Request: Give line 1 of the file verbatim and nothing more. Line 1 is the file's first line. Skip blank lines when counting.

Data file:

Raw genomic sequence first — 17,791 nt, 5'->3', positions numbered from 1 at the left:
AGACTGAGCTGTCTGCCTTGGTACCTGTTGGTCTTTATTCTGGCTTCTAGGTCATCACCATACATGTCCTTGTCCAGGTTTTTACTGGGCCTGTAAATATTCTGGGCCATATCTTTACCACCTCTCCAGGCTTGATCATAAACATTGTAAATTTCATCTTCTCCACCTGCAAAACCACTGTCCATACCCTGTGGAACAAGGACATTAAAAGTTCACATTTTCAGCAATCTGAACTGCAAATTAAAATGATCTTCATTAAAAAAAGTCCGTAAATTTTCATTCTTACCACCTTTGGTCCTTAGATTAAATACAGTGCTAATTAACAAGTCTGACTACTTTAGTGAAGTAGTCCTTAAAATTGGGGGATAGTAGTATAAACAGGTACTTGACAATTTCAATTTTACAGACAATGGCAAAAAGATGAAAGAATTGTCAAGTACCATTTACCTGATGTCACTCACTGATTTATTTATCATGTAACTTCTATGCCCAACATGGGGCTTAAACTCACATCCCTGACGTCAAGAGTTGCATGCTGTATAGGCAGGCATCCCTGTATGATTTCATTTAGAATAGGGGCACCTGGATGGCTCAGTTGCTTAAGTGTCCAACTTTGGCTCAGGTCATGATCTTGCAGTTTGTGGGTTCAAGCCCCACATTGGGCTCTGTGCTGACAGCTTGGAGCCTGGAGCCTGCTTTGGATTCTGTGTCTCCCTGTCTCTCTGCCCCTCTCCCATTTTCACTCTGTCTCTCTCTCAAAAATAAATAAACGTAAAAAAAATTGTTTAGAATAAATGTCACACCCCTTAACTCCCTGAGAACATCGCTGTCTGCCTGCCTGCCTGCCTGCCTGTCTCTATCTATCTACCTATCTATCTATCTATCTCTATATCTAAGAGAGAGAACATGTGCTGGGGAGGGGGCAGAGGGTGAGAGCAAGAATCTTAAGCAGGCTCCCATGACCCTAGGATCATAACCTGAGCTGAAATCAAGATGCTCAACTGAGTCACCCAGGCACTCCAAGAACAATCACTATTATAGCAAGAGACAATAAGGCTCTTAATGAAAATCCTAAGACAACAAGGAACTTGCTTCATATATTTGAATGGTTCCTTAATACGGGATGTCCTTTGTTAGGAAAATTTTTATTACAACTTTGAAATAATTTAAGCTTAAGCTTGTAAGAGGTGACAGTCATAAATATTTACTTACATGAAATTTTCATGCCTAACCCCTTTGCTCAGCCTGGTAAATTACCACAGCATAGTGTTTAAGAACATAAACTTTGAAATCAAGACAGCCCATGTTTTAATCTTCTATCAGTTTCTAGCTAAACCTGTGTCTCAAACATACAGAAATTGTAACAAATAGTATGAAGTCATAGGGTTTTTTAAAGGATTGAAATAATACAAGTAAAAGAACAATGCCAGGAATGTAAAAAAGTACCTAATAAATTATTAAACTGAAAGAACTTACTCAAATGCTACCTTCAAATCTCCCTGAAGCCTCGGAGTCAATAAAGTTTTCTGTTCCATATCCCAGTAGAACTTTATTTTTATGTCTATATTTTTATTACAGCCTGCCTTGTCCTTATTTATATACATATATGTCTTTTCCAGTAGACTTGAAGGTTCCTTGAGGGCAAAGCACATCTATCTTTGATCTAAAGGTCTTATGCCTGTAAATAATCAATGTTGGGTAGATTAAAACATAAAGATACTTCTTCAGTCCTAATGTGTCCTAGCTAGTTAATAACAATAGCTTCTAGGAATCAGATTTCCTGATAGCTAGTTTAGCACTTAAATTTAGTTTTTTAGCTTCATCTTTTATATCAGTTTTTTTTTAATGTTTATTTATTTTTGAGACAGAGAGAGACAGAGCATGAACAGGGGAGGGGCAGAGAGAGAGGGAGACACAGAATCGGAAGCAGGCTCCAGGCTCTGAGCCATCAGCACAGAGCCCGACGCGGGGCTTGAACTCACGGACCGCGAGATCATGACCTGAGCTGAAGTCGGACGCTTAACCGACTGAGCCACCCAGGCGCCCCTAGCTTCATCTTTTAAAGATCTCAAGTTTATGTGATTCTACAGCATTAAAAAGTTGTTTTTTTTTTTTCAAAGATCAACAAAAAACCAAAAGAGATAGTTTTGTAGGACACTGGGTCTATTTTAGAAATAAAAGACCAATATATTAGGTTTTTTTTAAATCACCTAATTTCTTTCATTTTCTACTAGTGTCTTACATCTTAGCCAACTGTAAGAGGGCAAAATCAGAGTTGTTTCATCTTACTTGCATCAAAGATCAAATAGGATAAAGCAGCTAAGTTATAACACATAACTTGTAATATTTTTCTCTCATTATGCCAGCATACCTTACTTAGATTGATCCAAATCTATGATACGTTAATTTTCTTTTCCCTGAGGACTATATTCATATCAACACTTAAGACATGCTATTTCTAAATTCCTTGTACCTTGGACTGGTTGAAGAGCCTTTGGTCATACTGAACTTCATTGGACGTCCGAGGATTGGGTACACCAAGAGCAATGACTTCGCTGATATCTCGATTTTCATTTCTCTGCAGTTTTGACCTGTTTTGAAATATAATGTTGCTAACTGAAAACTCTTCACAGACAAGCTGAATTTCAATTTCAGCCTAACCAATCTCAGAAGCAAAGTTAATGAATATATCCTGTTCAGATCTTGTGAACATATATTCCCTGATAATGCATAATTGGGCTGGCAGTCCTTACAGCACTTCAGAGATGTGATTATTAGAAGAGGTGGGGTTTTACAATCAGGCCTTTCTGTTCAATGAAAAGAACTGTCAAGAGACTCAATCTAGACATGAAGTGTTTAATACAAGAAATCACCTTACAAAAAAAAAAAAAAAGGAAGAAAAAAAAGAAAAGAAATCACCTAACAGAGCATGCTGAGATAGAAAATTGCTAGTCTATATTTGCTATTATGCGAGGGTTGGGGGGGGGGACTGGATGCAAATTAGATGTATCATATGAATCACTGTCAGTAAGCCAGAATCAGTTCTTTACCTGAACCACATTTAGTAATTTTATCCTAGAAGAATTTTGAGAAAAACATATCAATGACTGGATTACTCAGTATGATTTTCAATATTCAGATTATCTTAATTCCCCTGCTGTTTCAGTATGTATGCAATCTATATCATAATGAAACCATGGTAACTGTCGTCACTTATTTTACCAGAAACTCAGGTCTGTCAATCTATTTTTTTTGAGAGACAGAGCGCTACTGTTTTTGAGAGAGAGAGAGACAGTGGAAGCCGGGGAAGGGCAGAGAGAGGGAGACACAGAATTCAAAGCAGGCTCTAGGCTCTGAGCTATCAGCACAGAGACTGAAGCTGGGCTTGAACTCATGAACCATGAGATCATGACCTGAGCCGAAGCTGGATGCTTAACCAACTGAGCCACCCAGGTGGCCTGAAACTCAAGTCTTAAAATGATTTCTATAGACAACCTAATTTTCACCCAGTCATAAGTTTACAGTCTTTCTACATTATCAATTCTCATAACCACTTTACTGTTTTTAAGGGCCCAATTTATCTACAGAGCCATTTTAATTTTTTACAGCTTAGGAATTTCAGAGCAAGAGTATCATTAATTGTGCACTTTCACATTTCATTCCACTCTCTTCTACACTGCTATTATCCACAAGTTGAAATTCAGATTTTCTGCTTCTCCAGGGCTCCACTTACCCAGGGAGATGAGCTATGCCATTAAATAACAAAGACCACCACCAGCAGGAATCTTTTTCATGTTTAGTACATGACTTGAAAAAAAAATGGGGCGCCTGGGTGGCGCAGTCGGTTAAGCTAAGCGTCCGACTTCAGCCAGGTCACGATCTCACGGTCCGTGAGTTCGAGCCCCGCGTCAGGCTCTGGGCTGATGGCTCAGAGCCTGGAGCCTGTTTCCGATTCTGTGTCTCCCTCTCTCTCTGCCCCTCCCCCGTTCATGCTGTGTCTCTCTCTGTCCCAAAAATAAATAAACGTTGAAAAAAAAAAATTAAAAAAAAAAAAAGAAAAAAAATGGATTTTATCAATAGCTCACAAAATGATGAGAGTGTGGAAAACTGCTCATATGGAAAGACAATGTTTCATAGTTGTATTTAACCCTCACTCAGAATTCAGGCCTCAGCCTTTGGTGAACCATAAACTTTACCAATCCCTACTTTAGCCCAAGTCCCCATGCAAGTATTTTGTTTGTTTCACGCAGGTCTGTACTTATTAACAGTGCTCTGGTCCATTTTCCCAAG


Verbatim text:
Raw genomic sequence first — 17,791 nt, 5'->3', positions numbered from 1 at the left: